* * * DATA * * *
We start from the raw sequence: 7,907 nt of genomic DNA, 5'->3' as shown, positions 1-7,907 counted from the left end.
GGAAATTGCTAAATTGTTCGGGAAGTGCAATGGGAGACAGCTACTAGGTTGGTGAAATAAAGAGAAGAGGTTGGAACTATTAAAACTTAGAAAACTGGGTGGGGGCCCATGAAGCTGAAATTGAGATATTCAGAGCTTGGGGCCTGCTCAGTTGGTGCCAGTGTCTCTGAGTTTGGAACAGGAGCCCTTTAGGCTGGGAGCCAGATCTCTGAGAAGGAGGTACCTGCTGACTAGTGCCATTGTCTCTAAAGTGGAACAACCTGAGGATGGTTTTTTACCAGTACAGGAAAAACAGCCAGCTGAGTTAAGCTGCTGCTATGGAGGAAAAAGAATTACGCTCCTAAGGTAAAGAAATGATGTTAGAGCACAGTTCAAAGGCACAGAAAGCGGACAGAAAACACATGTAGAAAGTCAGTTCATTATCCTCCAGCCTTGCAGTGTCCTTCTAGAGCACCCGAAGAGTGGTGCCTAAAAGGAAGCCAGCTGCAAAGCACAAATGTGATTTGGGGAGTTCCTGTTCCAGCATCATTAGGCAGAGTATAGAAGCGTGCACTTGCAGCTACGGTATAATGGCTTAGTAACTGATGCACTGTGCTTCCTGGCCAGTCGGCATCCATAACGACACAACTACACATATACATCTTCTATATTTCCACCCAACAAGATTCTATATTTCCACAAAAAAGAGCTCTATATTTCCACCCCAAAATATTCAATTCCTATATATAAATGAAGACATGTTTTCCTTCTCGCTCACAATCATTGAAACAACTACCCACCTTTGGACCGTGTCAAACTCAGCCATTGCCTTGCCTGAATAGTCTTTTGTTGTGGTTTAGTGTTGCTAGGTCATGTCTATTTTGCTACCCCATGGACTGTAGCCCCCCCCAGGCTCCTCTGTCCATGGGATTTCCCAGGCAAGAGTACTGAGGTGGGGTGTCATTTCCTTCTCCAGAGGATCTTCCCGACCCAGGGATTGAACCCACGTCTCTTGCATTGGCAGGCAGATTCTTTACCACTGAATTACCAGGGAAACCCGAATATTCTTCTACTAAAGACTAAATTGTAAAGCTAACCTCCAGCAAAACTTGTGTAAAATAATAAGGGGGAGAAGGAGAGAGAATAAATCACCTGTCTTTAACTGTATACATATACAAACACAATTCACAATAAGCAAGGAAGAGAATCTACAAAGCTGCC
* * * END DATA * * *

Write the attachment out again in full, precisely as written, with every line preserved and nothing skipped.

We start from the raw sequence: 7,907 nt of genomic DNA, 5'->3' as shown, positions 1-7,907 counted from the left end.
GGAAATTGCTAAATTGTTCGGGAAGTGCAATGGGAGACAGCTACTAGGTTGGTGAAATAAAGAGAAGAGGTTGGAACTATTAAAACTTAGAAAACTGGGTGGGGGCCCATGAAGCTGAAATTGAGATATTCAGAGCTTGGGGCCTGCTCAGTTGGTGCCAGTGTCTCTGAGTTTGGAACAGGAGCCCTTTAGGCTGGGAGCCAGATCTCTGAGAAGGAGGTACCTGCTGACTAGTGCCATTGTCTCTAAAGTGGAACAACCTGAGGATGGTTTTTTACCAGTACAGGAAAAACAGCCAGCTGAGTTAAGCTGCTGCTATGGAGGAAAAAGAATTACGCTCCTAAGGTAAAGAAATGATGTTAGAGCACAGTTCAAAGGCACAGAAAGCGGACAGAAAACACATGTAGAAAGTCAGTTCATTATCCTCCAGCCTTGCAGTGTCCTTCTAGAGCACCCGAAGAGTGGTGCCTAAAAGGAAGCCAGCTGCAAAGCACAAATGTGATTTGGGGAGTTCCTGTTCCAGCATCATTAGGCAGAGTATAGAAGCGTGCACTTGCAGCTACGGTATAATGGCTTAGTAACTGATGCACTGTGCTTCCTGGCCAGTCGGCATCCATAACGACACAACTACACATATACATCTTCTATATTTCCACCCAACAAGATTCTATATTTCCACAAAAAAGAGCTCTATATTTCCACCCCAAAATATTCAATTCCTATATATAAATGAAGACATGTTTTCCTTCTCGCTCACAATCATTGAAACAACTACCCACCTTTGGACCGTGTCAAACTCAGCCATTGCCTTGCCTGAATAGTCTTTTGTTGTGGTTTAGTGTTGCTAGGTCATGTCTATTTTGCTACCCCATGGACTGTAGCCCCCCCCAGGCTCCTCTGTCCATGGGATTTCCCAGGCAAGAGTACTGAGGTGGGGTGTCATTTCCTTCTCCAGAGGATCTTCCCGACCCAGGGATTGAACCCACGTCTCTTGCATTGGCAGGCAGATTCTTTACCACTGAATTACCAGGGAAACCCGAATATTCTTCTACTAAAGACTAAATTGTAAAGCTAACCTCCAGCAAAACTTGTGTAAAATAATAAGGGGGAGAAGGAGAGAGAATAAATCACCTGTCTTTAACTGTATACATATACAAACACAATTCACAATAAGCAAGGAAGAGAATCTACAAAGCTGCC